The daughter of one of the victims of Melbourne’s coronavirus crisis has revealed she regrets not doing more to warn her father of the deadly virus.
Haralambos Bakirtzidis, 80, died in Footscray hospital following an 11-day fight on a ventilator after contracting COVID-19, Nine News reported.
According to his daughter Athina, her father continued to leave his home without a mask, visiting the TAB and his local shopping centre in Maidstone despite the recent surge in cases, believing Victoria had beaten the virus after the first wave.
"I wish I could have tied him to his chair at home. I wish I could have yelled at him. I wish I had done a lot more and said 'Dad, no. If you go (out) this is how it will affect us’," Athina told Nine News.
She said her father, who arrived in Australia from Greece in the 1970s, had misinterpreted what medics told him initially, believing he had the flu. Athina was eventually made to translate to him via video call that he had developed pneumonia.
Her mother, who had also contracted coronavirus, was the only one allowed to be by his side.
It took the state’s death toll to 49, with 22 of those in just the last week. Chief Health Officer Brett Sutton continuously warns to expect many more deaths as the daily cases continue to rise.
Athina is now warning other families to ensure their older relatives aren’t becoming complacent and understand the magnitude of the threat posed.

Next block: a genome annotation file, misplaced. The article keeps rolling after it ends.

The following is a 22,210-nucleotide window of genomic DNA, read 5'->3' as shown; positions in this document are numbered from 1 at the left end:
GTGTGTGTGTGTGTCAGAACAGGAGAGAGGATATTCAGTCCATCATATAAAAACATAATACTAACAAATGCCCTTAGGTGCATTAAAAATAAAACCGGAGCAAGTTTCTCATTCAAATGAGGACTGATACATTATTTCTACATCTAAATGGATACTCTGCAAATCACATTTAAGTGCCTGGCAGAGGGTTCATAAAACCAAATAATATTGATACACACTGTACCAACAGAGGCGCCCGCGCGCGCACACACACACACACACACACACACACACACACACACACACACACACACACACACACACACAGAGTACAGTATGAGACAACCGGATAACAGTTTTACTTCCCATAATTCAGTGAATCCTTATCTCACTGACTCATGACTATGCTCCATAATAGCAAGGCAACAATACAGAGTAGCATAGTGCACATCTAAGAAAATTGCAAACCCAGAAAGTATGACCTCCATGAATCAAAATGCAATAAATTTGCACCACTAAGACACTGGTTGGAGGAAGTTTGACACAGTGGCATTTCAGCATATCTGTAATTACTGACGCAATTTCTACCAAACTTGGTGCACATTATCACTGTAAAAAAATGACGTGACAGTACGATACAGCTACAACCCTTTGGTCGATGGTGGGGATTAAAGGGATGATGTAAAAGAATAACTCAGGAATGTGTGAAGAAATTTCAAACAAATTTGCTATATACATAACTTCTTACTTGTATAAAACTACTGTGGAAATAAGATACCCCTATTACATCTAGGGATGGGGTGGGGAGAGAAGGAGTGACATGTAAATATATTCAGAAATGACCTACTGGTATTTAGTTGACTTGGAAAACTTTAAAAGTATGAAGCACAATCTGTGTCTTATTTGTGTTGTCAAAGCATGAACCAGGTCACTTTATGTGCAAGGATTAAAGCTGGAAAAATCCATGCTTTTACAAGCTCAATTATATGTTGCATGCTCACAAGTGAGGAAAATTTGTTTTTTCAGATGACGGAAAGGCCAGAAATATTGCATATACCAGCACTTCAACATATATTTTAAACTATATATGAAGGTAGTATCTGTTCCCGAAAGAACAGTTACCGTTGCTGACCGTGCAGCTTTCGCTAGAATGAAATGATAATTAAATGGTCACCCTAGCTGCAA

“Dad can't even have the funeral he deserves. I do feel robbed because I had so much more I wanted to share with him,” she said.
"It will take our family a long time to recover. We may never recover."
Dire warning to Victorians over virus threat
Premier Daniel Andrews on Thursday warned if the state’s coronavirus crisis continues at its current trajectory, “it will effect every family”, leading to a surge in deaths and “absolute tragedy”.
“This is not just something that affects people that are frail-aged," Mr Andrews said, pointing to the death of a man in his 50s confirmed on Thursday.
“It would be wrong to assume that young people are somehow immune to this. Even otherwise fit and healthy young people can get sick and can die from this virus."
Health Minister Jenny Mikakos said data from the start of July showed a quarter of the state's cases were people in their 20s.
About 20 per cent of patients in hospital were under 50 and include four children. The youngest is under nine.
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